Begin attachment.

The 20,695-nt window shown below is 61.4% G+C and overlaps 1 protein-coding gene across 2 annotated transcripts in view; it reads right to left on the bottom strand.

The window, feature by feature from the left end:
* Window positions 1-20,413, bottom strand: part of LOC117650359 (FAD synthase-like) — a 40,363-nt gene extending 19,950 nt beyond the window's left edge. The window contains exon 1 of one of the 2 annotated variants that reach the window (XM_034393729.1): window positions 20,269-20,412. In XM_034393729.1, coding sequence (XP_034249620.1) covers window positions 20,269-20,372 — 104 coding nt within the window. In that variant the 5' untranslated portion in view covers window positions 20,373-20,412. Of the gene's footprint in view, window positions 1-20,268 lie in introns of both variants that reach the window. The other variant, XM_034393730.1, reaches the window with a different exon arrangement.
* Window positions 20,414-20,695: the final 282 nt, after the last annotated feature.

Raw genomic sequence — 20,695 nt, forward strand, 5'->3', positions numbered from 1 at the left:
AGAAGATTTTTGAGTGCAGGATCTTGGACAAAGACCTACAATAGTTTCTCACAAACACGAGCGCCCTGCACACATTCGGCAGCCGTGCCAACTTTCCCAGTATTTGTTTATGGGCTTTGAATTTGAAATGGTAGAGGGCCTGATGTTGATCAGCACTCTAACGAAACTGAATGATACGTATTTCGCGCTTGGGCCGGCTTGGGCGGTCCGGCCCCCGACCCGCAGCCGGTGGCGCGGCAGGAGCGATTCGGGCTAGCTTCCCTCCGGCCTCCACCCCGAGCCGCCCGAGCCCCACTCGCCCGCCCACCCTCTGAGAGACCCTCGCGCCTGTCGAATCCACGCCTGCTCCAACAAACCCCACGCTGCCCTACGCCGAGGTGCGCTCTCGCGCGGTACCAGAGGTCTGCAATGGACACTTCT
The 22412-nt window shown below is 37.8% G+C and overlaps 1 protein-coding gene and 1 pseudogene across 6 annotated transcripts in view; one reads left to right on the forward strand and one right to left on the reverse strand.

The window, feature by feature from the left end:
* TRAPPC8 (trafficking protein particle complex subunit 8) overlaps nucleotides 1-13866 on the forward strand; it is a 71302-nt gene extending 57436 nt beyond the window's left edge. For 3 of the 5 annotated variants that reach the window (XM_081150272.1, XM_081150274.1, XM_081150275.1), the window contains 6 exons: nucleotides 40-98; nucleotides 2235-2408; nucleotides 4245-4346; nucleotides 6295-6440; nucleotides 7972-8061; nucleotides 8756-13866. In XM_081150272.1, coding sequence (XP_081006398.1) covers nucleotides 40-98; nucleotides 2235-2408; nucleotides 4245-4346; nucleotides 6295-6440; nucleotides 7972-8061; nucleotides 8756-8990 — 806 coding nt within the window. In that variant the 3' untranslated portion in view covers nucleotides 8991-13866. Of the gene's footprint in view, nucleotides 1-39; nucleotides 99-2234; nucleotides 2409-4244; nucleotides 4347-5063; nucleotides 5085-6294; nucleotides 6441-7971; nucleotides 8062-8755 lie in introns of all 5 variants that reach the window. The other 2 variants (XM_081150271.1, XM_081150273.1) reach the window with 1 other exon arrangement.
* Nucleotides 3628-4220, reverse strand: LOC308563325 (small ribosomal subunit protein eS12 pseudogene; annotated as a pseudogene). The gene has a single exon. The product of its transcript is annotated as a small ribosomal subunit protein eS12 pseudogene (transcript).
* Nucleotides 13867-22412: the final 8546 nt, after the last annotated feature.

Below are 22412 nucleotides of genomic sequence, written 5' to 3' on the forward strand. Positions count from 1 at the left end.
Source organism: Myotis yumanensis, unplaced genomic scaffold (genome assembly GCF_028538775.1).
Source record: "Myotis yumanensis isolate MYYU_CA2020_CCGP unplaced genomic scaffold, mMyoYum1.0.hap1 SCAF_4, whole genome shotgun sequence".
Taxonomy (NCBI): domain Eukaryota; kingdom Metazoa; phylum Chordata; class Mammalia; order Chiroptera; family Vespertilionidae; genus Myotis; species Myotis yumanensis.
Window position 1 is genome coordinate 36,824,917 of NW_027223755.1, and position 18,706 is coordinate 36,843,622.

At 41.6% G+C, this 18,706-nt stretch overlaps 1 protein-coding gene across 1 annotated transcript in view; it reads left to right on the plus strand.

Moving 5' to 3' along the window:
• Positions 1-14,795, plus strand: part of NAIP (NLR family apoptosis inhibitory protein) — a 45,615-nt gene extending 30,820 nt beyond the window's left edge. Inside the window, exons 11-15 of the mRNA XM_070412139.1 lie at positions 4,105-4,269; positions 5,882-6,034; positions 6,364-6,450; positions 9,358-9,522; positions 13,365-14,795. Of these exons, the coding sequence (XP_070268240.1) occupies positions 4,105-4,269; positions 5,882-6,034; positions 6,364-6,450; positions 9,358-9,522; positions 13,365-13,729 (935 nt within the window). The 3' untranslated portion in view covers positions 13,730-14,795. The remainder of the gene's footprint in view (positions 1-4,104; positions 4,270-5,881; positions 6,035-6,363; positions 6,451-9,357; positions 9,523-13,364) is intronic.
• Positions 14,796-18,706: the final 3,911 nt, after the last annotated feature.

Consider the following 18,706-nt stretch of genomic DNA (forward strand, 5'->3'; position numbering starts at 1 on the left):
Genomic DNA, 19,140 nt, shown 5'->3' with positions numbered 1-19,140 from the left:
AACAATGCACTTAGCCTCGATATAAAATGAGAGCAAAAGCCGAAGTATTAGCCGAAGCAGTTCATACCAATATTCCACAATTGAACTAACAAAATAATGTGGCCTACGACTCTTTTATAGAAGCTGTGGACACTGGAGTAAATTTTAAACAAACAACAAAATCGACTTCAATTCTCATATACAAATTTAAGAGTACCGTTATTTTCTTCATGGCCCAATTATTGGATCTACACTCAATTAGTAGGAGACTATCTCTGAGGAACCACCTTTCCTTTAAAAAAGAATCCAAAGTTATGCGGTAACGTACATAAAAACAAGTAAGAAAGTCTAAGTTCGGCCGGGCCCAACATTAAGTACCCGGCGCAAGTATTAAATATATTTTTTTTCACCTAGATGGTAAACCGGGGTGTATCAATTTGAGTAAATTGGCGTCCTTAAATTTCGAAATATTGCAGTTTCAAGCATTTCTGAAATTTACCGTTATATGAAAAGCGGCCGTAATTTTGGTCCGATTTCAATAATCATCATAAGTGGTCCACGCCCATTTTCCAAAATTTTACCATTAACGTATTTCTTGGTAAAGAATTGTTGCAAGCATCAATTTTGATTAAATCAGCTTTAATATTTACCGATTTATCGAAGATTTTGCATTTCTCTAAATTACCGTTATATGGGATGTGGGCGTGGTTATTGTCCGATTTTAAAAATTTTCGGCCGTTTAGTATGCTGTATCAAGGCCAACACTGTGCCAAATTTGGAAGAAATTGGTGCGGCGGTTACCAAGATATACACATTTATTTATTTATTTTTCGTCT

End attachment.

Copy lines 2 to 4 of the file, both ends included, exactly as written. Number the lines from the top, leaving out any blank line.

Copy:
The window, feature by feature from the left end:
* Window positions 1-20,413, bottom strand: part of LOC117650359 (FAD synthase-like) — a 40,363-nt gene extending 19,950 nt beyond the window's left edge. The window contains exon 1 of one of the 2 annotated variants that reach the window (XM_034393729.1): window positions 20,269-20,412. In XM_034393729.1, coding sequence (XP_034249620.1) covers window positions 20,269-20,372 — 104 coding nt within the window. In that variant the 5' untranslated portion in view covers window positions 20,373-20,412. Of the gene's footprint in view, window positions 1-20,268 lie in introns of both variants that reach the window. The other variant, XM_034393730.1, reaches the window with a different exon arrangement.
* Window positions 20,414-20,695: the final 282 nt, after the last annotated feature.